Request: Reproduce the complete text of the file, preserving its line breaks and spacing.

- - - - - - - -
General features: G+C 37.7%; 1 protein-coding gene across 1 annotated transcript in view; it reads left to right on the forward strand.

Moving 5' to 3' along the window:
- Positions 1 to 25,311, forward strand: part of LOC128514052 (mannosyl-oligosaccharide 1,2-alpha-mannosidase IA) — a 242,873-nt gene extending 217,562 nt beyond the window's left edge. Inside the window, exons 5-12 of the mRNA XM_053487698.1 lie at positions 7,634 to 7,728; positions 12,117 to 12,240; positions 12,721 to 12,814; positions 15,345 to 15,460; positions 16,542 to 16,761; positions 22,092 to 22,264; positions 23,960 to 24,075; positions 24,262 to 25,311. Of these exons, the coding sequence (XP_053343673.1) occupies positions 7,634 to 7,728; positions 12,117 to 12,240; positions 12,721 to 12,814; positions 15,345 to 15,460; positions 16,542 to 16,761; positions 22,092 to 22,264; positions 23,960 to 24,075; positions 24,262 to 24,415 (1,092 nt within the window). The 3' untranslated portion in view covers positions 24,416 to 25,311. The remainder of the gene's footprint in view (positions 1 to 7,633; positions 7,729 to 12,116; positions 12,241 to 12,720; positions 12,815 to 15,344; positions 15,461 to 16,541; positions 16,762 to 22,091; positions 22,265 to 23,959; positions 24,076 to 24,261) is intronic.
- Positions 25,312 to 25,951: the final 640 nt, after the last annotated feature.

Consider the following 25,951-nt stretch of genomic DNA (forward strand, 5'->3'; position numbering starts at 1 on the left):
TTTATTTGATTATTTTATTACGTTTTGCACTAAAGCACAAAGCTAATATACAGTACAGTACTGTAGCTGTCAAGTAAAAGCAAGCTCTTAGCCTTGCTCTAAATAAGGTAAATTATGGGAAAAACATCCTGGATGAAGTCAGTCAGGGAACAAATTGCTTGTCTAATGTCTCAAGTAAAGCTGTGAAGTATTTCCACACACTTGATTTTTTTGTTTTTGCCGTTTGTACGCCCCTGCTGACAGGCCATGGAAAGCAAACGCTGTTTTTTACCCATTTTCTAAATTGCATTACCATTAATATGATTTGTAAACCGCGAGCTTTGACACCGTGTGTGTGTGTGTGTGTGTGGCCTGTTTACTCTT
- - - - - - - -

General features: G+C 37.7%; 1 protein-coding gene across 1 annotated transcript in view; it reads left to right on the forward strand.

Moving 5' to 3' along the window:
- Positions 1 to 25,311, forward strand: part of LOC128514052 (mannosyl-oligosaccharide 1,2-alpha-mannosidase IA) — a 242,873-nt gene extending 217,562 nt beyond the window's left edge. Inside the window, exons 5-12 of the mRNA XM_053487698.1 lie at positions 7,634 to 7,728; positions 12,117 to 12,240; positions 12,721 to 12,814; positions 15,345 to 15,460; positions 16,542 to 16,761; positions 22,092 to 22,264; positions 23,960 to 24,075; positions 24,262 to 25,311. Of these exons, the coding sequence (XP_053343673.1) occupies positions 7,634 to 7,728; positions 12,117 to 12,240; positions 12,721 to 12,814; positions 15,345 to 15,460; positions 16,542 to 16,761; positions 22,092 to 22,264; positions 23,960 to 24,075; positions 24,262 to 24,415 (1,092 nt within the window). The 3' untranslated portion in view covers positions 24,416 to 25,311. The remainder of the gene's footprint in view (positions 1 to 7,633; positions 7,729 to 12,116; positions 12,241 to 12,720; positions 12,815 to 15,344; positions 15,461 to 16,541; positions 16,762 to 22,091; positions 22,265 to 23,959; positions 24,076 to 24,261) is intronic.
- Positions 25,312 to 25,951: the final 640 nt, after the last annotated feature.

Consider the following 25,951-nt stretch of genomic DNA (forward strand, 5'->3'; position numbering starts at 1 on the left):
TTTATTTGATTATTTTATTACGTTTTGCACTAAAGCACAAAGCTAATATACAGTACAGTACTGTAGCTGTCAAGTAAAAGCAAGCTCTTAGCCTTGCTCTAAATAAGGTAAATTATGGGAAAAACATCCTGGATGAAGTCAGTCAGGGAACAAATTGCTTGTCTAATGTCTCAAGTAAAGCTGTGAAGTATTTCCACACACTTGATTTTTTTGTTTTTGCCGTTTGTACGCCCCTGCTGACAGGCCATGGAAAGCAAACGCTGTTTTTTACCCATTTTCTAAATTGCATTACCATTAATATGATTTGTAAACCGCGAGCTTTGACACCGTGTGTGTGTGTGTGTGTGTGGCCTGTTTACTCTT